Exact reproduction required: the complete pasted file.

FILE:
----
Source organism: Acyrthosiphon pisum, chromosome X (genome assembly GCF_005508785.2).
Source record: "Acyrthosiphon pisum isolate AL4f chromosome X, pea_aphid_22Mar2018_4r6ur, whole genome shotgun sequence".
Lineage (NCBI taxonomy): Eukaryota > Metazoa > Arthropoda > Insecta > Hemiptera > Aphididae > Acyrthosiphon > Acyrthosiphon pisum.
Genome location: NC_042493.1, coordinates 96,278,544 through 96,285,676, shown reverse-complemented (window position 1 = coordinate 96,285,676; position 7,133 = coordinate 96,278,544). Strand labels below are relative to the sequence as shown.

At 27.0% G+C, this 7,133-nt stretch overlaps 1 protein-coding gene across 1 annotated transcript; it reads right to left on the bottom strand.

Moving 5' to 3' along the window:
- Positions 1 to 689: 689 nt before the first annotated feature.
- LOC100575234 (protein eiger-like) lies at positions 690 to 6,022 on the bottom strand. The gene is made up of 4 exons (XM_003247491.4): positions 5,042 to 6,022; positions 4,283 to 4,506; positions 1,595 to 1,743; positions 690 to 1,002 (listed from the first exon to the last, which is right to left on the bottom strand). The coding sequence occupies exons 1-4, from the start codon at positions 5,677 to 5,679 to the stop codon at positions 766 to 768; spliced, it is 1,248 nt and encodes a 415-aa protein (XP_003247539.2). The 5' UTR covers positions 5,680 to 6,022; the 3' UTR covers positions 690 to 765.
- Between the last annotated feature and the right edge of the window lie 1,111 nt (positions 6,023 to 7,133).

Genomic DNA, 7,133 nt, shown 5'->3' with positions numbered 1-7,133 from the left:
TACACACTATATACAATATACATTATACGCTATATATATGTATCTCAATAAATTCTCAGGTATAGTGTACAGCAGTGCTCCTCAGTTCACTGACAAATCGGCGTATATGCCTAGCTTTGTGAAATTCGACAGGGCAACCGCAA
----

Source organism: Acyrthosiphon pisum, chromosome X (genome assembly GCF_005508785.2).
Source record: "Acyrthosiphon pisum isolate AL4f chromosome X, pea_aphid_22Mar2018_4r6ur, whole genome shotgun sequence".
Lineage (NCBI taxonomy): Eukaryota > Metazoa > Arthropoda > Insecta > Hemiptera > Aphididae > Acyrthosiphon > Acyrthosiphon pisum.
Genome location: NC_042493.1, coordinates 96,278,544 through 96,285,676, shown reverse-complemented (window position 1 = coordinate 96,285,676; position 7,133 = coordinate 96,278,544). Strand labels below are relative to the sequence as shown.

At 27.0% G+C, this 7,133-nt stretch overlaps 1 protein-coding gene across 1 annotated transcript; it reads right to left on the bottom strand.

Moving 5' to 3' along the window:
- Positions 1 to 689: 689 nt before the first annotated feature.
- LOC100575234 (protein eiger-like) lies at positions 690 to 6,022 on the bottom strand. The gene is made up of 4 exons (XM_003247491.4): positions 5,042 to 6,022; positions 4,283 to 4,506; positions 1,595 to 1,743; positions 690 to 1,002 (listed from the first exon to the last, which is right to left on the bottom strand). The coding sequence occupies exons 1-4, from the start codon at positions 5,677 to 5,679 to the stop codon at positions 766 to 768; spliced, it is 1,248 nt and encodes a 415-aa protein (XP_003247539.2). The 5' UTR covers positions 5,680 to 6,022; the 3' UTR covers positions 690 to 765.
- Between the last annotated feature and the right edge of the window lie 1,111 nt (positions 6,023 to 7,133).

Genomic DNA, 7,133 nt, shown 5'->3' with positions numbered 1-7,133 from the left:
TACACACTATATACAATATACATTATACGCTATATATATGTATCTCAATAAATTCTCAGGTATAGTGTACAGCAGTGCTCCTCAGTTCACTGACAAATCGGCGTATATGCCTAGCTTTGTGAAATTCGACAGGGCAACCGCAA